Carracci - The Butchers Shop - 1583
Then what was with the 'rape-track' comment - or was that just an attempt at pleading to emotion?
The rape rack comment was me pointing out that the dairy industry compares its treatment of cows to the rape of women. This is not my comparison. It is the dairy industry's comparison. You implied you understood this when you pointed out that many animal exploiting industries make such comparisons and that the rape rack term was actually coined by someone who conducted experiments on animals. So, according to you, it was a vivisector who made the comparison between the ways animals are treated and the rape of women. Again, it wasn't me. But nonetheless you persisted to call me series of insulting names. If these comparisons offend you, direct your rage at the industries that are making the comparisons.
I work in the industry and that isn't the comparison being made - but you continue to insist there is some sort of comparable suffering and refuse to provide any evidence regarding a quality of life comparison between livestock animals and wild animals. You, and most vegans, talk about suffering that you know nothing about and cast a wide meaningless net based on pleas to emotion.
If you weren't drawing that comparison, and had no intention of making that plea to emotion, then why did you drag that colloquialism in here?
You know nothing about me or my background nor do you know anything about the background of the wide variety of vegans you lump together with your prejudice. I know plenty about suffering. I have worked with farmed animals for years at a sanctuary where we rehabilitate them after they have been rescued or escape from people like you. If the dairy industry isn't making that comparison, then why do they use the term rape rack?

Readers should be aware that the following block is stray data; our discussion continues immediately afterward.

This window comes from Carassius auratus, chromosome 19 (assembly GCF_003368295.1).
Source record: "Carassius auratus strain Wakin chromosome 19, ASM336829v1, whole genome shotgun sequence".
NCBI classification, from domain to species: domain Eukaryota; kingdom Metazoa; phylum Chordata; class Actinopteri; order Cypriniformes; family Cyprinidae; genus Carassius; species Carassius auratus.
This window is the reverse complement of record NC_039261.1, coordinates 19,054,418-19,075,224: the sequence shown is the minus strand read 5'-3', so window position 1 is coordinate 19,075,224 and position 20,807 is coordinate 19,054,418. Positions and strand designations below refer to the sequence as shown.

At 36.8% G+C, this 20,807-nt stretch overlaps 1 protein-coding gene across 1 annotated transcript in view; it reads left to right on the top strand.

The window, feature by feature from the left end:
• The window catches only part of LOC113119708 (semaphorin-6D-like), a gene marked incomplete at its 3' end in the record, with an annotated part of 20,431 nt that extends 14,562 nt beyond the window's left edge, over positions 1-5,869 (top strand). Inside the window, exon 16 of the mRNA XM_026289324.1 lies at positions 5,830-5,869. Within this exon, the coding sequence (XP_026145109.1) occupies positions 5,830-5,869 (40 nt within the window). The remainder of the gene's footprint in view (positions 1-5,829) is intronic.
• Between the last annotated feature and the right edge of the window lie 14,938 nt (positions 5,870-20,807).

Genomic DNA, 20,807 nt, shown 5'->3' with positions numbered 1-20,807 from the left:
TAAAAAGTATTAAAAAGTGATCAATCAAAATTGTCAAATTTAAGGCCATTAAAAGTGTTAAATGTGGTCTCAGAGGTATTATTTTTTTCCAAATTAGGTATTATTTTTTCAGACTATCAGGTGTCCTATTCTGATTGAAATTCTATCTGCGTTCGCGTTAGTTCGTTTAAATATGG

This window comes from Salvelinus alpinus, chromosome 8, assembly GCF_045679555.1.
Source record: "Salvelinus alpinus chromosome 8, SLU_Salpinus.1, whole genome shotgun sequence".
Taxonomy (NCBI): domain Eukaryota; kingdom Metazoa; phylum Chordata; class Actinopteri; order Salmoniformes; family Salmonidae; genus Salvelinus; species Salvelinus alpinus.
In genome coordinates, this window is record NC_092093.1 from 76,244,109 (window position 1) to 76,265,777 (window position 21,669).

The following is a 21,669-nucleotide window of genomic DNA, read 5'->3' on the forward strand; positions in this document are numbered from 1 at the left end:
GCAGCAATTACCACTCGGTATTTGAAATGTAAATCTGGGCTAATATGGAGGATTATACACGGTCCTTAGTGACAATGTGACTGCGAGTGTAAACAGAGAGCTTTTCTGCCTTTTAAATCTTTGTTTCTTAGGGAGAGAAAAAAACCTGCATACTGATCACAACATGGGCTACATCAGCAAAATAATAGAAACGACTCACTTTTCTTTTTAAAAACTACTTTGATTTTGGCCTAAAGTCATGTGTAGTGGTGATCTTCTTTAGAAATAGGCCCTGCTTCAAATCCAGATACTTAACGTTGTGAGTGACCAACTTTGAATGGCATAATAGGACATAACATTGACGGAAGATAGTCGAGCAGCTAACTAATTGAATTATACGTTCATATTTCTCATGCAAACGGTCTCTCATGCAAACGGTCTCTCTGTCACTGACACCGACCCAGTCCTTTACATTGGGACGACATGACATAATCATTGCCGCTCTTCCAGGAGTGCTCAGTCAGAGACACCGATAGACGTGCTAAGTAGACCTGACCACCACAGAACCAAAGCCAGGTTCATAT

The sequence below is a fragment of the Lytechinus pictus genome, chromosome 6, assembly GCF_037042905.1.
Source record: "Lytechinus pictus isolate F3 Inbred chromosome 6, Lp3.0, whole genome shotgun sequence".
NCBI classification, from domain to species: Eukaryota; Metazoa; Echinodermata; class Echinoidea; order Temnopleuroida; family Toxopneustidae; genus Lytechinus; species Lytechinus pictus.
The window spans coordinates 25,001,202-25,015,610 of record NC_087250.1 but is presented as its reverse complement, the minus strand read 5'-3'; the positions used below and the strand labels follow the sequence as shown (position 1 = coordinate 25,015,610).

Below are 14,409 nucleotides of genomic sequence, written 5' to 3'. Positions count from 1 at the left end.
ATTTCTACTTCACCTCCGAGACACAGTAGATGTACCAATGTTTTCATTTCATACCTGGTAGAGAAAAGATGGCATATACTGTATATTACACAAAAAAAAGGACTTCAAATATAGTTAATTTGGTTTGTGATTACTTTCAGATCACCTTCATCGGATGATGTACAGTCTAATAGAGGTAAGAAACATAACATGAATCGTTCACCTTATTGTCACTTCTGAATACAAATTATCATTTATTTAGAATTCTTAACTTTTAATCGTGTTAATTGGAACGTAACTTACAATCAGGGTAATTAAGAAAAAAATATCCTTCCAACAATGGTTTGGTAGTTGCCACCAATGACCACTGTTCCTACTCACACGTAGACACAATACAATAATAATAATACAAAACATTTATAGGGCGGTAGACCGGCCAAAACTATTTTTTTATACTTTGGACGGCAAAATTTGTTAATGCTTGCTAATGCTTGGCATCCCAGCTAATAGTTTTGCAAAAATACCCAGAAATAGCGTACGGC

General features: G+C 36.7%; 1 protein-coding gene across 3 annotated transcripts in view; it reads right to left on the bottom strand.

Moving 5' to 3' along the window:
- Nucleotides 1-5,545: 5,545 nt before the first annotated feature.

Ok, first off you plead with Stephen to disregard your rape comment, and now you bring it back again. The dairy/meat industry, and vets, use a lot of course colloquial terms - nut cutter, horse cock (for the shaft of a lino pump), rape track, etc, but there is not a systemic disregard for the emotional state of the animals. They are provided with lives almost entirely free of anxiety.
I see, so at one of the places I worked the pigs had this big conspiracy and started digging a tunnel out. They covered the entrance to the tunnel with the pot belly stove in their barracks and worked at night while...just a minute, that's a movie. What do you mean 'escaped', what kind of 'animals', and what did you even know about those animals? If you took in an animal from one of the farms I worked at then you committed theft because they are tagged and registered property.
I'm assuming you 'rescued' some pit bulls from a province where they become outlawed or some such shit, but I'll actually wait for more details before I laugh harder.
This is the rape comment...
The rack came later.
You inferred the moral stance you have on eating animals simply because we are omnivores to be on equal footing with the suffering of a rape victim.